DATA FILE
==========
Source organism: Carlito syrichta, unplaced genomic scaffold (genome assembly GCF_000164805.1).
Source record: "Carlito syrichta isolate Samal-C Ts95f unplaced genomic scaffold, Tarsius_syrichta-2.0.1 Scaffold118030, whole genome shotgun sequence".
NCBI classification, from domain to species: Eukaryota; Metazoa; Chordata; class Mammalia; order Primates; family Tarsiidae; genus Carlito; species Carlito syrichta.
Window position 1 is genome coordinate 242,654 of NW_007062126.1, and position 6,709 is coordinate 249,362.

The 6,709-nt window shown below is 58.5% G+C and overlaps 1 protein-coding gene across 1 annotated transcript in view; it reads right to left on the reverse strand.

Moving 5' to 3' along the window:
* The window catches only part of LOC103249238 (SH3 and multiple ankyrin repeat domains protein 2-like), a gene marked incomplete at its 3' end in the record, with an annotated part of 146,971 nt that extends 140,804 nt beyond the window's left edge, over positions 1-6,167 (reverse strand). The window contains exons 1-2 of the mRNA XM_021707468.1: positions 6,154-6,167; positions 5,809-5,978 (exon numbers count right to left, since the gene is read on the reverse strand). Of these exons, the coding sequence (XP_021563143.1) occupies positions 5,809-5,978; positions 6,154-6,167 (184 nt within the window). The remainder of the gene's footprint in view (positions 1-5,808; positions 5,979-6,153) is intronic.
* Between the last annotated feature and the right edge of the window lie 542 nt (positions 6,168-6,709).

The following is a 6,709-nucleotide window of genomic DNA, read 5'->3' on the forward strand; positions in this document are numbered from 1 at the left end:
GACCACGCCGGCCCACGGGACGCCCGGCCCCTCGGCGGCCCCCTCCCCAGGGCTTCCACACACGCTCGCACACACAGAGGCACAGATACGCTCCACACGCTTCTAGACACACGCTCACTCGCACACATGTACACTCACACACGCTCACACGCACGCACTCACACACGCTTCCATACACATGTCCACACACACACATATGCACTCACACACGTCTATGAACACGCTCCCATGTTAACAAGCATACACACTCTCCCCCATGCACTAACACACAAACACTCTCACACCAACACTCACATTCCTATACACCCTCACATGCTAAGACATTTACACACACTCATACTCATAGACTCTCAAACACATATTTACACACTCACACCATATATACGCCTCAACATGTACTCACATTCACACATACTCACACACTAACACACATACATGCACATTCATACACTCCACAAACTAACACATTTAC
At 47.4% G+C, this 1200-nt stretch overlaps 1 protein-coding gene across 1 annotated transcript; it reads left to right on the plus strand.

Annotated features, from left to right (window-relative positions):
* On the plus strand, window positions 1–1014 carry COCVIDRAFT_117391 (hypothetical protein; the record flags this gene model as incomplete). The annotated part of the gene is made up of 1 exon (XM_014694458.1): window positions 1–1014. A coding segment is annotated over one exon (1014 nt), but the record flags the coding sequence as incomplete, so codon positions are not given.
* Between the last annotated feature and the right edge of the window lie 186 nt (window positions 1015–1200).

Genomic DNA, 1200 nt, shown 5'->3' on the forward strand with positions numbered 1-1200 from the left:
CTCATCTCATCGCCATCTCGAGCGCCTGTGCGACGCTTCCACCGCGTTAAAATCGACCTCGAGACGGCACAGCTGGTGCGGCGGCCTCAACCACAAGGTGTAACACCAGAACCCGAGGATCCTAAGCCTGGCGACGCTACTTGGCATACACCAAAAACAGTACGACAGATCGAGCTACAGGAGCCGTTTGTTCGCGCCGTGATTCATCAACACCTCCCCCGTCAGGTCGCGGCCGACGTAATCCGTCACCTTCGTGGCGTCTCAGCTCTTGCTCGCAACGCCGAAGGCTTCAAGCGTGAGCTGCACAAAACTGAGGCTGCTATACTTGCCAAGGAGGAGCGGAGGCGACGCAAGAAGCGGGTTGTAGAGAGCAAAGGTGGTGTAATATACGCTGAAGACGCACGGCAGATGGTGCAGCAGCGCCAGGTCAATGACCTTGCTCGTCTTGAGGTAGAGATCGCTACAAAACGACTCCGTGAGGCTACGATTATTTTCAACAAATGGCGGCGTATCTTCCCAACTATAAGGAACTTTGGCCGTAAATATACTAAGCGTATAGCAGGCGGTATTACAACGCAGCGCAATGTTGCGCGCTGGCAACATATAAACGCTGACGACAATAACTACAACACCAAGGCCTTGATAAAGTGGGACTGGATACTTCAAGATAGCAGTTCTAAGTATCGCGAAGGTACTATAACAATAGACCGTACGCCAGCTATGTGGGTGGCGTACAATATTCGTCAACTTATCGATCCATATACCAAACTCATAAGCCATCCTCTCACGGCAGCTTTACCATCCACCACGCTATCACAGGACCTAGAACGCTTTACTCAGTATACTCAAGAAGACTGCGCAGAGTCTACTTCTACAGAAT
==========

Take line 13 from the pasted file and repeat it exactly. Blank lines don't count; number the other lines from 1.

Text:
* On the plus strand, window positions 1–1014 carry COCVIDRAFT_117391 (hypothetical protein; the record flags this gene model as incomplete). The annotated part of the gene is made up of 1 exon (XM_014694458.1): window positions 1–1014. A coding segment is annotated over one exon (1014 nt), but the record flags the coding sequence as incomplete, so codon positions are not given.